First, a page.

You Can’t Have One! The Art Of False Scarcity

by Thomas MORADPOUR on July 16, 2011 · 19 comments


It’s a good one. It’s called False Scarcity.

When goods are free and widely available to everyone without constraints…. do we really want them? Probably not as much as if we’re convinced that they are rare and have to go through a guarded gate before we can put our hands on them.

Reverse psychology, play on vain egos…it’s very effective if you can pull it off, since economics teach us that only things that are rare have value.


In the last two weeks, over 10 million geeks have rushed into Google+, the new social network everybody talks about (at least, on Google+). How did it reach such blockbuster proportions in such a small time? By framing a full scale launch as a ‘field beta’.

It’s not open to the public yet! It’s still being tweaked! it’s private people, you need an invite!

OK. Whatever you say Google, but last time I checked, 10 million users is on the higher side of typical testing requirements. By these standards, Foursquare too is still in field beta! Fact is getting an invite was as easy as just asking for one, directly on the site or through your networks (I got mine after 15 minutes asking around on Twitter).

Did they need to limit users? Come on, it’s Google – they know how to scale servers, don’t they?
Of course, it was a launch tactic designed to make G+ look cooler,  and insulate Google against any risk of public failure. Reach a big number, it’s a success; fail, and it was just the beta phase, move along, nothing to see. Meanwhile they made every new sign-up feel like a privilege, they oversignified the “early adopter” status of the first members and made every geek around join proudly from the get-go.


The European music business is using a similar tactic this week, in their attempt to conquer the US.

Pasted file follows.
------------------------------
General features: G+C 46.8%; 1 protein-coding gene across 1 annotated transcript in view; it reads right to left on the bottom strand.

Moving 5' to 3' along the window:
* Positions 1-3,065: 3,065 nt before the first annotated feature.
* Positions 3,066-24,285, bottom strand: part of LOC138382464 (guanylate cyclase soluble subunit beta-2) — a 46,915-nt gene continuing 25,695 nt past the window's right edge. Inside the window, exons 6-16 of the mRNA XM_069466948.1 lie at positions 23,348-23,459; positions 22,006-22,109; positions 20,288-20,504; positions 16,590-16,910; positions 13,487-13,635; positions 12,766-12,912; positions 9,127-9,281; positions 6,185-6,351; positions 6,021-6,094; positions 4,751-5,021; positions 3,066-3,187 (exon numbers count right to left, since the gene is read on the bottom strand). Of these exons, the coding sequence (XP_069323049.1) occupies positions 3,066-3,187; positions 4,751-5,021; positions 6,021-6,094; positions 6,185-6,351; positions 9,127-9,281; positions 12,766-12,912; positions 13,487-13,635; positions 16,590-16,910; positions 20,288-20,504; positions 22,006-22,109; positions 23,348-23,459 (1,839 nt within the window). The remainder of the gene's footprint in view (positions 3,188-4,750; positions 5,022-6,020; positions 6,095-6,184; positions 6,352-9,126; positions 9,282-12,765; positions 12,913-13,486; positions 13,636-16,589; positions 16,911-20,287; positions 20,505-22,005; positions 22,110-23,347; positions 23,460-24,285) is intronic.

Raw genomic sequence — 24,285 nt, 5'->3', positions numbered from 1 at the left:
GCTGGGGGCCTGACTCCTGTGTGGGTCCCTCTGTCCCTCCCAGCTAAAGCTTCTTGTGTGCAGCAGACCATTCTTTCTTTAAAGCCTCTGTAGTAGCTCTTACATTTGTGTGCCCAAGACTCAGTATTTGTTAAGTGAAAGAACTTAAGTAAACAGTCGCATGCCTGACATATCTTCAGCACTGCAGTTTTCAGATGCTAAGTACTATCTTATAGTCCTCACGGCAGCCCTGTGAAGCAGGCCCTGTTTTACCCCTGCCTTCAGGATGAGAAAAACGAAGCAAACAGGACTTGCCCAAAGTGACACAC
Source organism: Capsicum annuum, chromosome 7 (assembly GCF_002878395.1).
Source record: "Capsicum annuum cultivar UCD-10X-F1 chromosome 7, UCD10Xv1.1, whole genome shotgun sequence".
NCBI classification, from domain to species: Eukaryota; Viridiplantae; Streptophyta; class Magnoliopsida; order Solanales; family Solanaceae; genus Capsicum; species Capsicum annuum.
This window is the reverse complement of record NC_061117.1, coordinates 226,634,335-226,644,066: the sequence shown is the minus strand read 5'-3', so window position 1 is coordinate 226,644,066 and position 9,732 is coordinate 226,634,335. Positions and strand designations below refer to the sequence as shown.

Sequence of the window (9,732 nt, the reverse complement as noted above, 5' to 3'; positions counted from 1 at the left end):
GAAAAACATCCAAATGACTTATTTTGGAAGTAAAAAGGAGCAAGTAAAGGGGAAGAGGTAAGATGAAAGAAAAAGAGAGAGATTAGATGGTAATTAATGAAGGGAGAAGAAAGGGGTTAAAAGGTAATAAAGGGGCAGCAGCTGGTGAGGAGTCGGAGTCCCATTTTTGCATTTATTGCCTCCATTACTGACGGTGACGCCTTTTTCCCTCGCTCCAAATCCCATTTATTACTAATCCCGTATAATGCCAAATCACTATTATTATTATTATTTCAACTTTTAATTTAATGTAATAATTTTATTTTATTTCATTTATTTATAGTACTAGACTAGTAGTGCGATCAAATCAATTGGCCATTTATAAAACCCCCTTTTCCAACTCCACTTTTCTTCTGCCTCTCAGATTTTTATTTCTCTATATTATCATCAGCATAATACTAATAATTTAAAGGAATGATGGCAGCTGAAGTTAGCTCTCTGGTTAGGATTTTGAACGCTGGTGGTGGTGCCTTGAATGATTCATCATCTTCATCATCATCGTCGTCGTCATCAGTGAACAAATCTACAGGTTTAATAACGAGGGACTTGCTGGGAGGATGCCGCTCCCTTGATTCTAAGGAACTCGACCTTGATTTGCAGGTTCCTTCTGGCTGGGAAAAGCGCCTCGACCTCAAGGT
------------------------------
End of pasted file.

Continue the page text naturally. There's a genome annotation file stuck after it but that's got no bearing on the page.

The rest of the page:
In case you’ve missed the headlines, Spotify is a streaming service which lets you listen to any music, for free on your computer, or on your mobile for a monthly subscription fee. All my friends in Paris, London and Stockholm swear by it, for good reasons.

In any freemium model, you want to get as many people as possible to sign up for the free version to build awareness and  trial, and then get hooked users to upgrade to the premium service. You make the free version widely available, and the premium one “scarce”. Spotify did the reverse, partnering with the influencers-scoring company Klout.

While anyone can already sign up for premium, the free version is ‘invite-only ‘ for now – and the main gateway to an invite is your Klout score. Reach Klout’s secret conditions for the “perk”, and you qualify for a free Spotify account plus 5 invites for your friends (note to readers – I’ll happily give mine to the best commenters!)

Does Spotify have to be scarce? Come on, let’s be serious… their challenge is to stand-out in a competitive market that is far from the Blue Ocean they came from in Europe – and their big bet is to make you want an account because you can’t get one (must be great, no?). Note also the great tactic for Joe Fernandez’s Klout – the perk is a great way to boost awareness and subscription to his own service. Win-win.


Time will tell. Google+ will be judged by its ability to attract more than the geeks and social media addicts, and keep them participating; Spotify will be judged on how much revenues it drives from premium services and advertising, not just on how many people line up for a free account. So it’s very early.

But something has to be said for the noise and momentum created by the sense of scarcity they manufactured. They did not put a price tag on free, but they definitely created desire and value. Think about it – is there something in your business that you could reframe as scarce and valuable?

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  • Jure KLEPIC

    Great Post Tom. I agree with you google know very well how to scale servers, but as well they got what they were looking for. For last two weekes every one is talking about Google+ and awerness jumped from zero to 100 mil users in two weeks.